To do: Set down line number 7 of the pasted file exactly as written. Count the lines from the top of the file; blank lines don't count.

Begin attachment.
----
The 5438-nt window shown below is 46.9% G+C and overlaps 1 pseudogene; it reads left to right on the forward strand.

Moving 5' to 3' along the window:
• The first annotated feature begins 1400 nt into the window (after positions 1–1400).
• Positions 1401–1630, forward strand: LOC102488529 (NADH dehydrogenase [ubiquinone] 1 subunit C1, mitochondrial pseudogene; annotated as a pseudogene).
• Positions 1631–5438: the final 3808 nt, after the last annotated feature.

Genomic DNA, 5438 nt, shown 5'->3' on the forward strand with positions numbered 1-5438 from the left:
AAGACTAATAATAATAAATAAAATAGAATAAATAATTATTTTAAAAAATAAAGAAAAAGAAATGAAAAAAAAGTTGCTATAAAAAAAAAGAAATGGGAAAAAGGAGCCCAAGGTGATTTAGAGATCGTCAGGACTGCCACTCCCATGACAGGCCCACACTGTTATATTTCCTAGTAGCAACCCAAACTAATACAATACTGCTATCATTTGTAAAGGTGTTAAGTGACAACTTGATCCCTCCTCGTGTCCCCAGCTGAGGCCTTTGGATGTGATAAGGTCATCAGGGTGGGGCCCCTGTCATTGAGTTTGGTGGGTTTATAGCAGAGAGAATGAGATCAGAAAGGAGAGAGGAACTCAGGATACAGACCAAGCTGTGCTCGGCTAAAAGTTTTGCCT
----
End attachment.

AAGACTAATAATAATAAATAAAATAGAATAAATAATTATTTTAAAAAATAAAGAAAAAGAAATGAAAAAAAAGTTGCTATAAAAAAAAAGAAATGGGAAAAAGGAGCCCAAGGTGATTTAGAGATCGTCAGGACTGCCACTCCCATGACAGGCCCACACTGTTATATTTCCTAGTAGCAACCCAAACTAATACAATACTGCTATCATTTGTAAAGGTGTTAAGTGACAACTTGATCCCTCCTCGTGTCCCCAGCTGAGGCCTTTGGATGTGATAAGGTCATCAGGGTGGGGCCCCTGTCATTGAGTTTGGTGGGTTTATAGCAGAGAGAATGAGATCAGAAAGGAGAGAGGAACTCAGGATACAGACCAAGCTGTGCTCGGCTAAAAGTTTTGCCT